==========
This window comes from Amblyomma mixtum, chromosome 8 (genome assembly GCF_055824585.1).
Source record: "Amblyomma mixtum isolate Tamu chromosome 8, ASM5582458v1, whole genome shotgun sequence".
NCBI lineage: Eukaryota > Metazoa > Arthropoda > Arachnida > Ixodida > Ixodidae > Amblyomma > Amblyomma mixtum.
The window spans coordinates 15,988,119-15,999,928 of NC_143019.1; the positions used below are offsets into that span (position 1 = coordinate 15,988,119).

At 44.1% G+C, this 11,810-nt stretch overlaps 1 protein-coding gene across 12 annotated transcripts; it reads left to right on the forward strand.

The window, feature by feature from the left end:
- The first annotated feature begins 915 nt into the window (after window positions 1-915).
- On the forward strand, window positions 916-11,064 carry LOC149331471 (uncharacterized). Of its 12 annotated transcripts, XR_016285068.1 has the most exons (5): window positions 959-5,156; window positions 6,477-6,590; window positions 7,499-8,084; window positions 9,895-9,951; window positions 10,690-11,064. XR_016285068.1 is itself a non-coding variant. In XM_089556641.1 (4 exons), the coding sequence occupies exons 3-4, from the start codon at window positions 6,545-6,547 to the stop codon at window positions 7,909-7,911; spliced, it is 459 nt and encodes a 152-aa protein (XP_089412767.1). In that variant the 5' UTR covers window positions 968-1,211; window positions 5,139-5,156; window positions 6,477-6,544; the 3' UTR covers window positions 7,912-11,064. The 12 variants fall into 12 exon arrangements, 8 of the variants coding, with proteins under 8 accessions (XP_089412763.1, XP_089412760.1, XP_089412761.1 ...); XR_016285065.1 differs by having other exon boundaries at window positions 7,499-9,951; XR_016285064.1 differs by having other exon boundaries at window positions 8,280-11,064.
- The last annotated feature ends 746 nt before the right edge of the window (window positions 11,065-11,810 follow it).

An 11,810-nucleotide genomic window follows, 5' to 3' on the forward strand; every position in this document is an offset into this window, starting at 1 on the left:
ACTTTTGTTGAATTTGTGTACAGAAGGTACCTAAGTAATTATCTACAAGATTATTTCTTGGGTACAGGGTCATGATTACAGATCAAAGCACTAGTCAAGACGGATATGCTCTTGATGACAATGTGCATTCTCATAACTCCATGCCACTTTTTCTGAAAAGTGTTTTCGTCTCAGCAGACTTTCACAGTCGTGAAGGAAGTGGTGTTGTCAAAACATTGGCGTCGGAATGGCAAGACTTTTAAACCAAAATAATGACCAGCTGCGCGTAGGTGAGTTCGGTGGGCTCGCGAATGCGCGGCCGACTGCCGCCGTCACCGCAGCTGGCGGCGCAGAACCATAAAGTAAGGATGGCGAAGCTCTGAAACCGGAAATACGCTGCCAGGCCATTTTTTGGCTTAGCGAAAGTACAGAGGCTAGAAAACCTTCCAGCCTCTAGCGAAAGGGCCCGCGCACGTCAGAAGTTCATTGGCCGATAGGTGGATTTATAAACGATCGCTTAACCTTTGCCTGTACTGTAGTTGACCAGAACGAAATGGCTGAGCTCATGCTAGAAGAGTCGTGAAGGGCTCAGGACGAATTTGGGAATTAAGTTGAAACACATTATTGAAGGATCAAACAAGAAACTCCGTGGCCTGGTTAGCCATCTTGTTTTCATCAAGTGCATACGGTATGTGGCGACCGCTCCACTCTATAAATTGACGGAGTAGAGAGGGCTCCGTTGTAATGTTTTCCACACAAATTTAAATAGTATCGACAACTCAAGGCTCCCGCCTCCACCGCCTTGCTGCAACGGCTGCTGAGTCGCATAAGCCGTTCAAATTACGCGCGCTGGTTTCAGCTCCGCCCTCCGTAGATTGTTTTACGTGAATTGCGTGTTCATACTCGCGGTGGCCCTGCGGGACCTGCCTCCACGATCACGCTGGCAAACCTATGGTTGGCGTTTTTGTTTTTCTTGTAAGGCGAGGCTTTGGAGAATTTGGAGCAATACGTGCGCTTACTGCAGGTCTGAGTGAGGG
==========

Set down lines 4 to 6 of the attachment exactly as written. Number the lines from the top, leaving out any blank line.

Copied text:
The window spans coordinates 15,988,119-15,999,928 of NC_143019.1; the positions used below are offsets into that span (position 1 = coordinate 15,988,119).

At 44.1% G+C, this 11,810-nt stretch overlaps 1 protein-coding gene across 12 annotated transcripts; it reads left to right on the forward strand.

The window, feature by feature from the left end: